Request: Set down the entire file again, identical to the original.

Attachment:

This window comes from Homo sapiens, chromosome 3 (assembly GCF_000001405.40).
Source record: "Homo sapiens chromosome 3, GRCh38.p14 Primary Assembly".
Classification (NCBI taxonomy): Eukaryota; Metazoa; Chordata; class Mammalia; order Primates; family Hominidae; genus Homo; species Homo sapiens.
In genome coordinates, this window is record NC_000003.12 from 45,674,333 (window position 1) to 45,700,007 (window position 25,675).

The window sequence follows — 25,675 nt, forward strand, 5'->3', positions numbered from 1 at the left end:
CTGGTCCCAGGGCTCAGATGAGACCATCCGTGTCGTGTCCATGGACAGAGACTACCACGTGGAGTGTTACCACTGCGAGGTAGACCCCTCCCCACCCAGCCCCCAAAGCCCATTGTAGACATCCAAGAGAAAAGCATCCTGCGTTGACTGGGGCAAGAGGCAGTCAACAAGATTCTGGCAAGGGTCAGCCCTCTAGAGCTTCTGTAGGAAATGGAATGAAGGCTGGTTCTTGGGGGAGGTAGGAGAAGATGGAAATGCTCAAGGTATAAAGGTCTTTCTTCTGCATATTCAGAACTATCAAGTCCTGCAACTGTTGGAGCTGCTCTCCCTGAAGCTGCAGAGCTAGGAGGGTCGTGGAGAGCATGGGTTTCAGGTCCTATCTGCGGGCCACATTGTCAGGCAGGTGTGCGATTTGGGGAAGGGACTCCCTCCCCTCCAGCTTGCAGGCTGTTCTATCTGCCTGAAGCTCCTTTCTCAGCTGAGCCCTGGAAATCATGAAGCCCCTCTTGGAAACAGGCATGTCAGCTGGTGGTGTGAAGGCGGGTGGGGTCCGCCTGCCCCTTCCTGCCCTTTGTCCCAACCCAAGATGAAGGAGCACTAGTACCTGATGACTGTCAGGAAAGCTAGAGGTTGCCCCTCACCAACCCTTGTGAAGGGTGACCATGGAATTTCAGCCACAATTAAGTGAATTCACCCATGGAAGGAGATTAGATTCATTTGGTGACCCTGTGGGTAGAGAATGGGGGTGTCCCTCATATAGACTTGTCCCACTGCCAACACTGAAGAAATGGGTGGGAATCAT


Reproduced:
This window comes from Homo sapiens, chromosome 3 (assembly GCF_000001405.40).
Source record: "Homo sapiens chromosome 3, GRCh38.p14 Primary Assembly".
Classification (NCBI taxonomy): Eukaryota; Metazoa; Chordata; class Mammalia; order Primates; family Hominidae; genus Homo; species Homo sapiens.
In genome coordinates, this window is record NC_000003.12 from 45,674,333 (window position 1) to 45,700,007 (window position 25,675).

The window sequence follows — 25,675 nt, forward strand, 5'->3', positions numbered from 1 at the left end:
CTGGTCCCAGGGCTCAGATGAGACCATCCGTGTCGTGTCCATGGACAGAGACTACCACGTGGAGTGTTACCACTGCGAGGTAGACCCCTCCCCACCCAGCCCCCAAAGCCCATTGTAGACATCCAAGAGAAAAGCATCCTGCGTTGACTGGGGCAAGAGGCAGTCAACAAGATTCTGGCAAGGGTCAGCCCTCTAGAGCTTCTGTAGGAAATGGAATGAAGGCTGGTTCTTGGGGGAGGTAGGAGAAGATGGAAATGCTCAAGGTATAAAGGTCTTTCTTCTGCATATTCAGAACTATCAAGTCCTGCAACTGTTGGAGCTGCTCTCCCTGAAGCTGCAGAGCTAGGAGGGTCGTGGAGAGCATGGGTTTCAGGTCCTATCTGCGGGCCACATTGTCAGGCAGGTGTGCGATTTGGGGAAGGGACTCCCTCCCCTCCAGCTTGCAGGCTGTTCTATCTGCCTGAAGCTCCTTTCTCAGCTGAGCCCTGGAAATCATGAAGCCCCTCTTGGAAACAGGCATGTCAGCTGGTGGTGTGAAGGCGGGTGGGGTCCGCCTGCCCCTTCCTGCCCTTTGTCCCAACCCAAGATGAAGGAGCACTAGTACCTGATGACTGTCAGGAAAGCTAGAGGTTGCCCCTCACCAACCCTTGTGAAGGGTGACCATGGAATTTCAGCCACAATTAAGTGAATTCACCCATGGAAGGAGATTAGATTCATTTGGTGACCCTGTGGGTAGAGAATGGGGGTGTCCCTCATATAGACTTGTCCCACTGCCAACACTGAAGAAATGGGTGGGAATCAT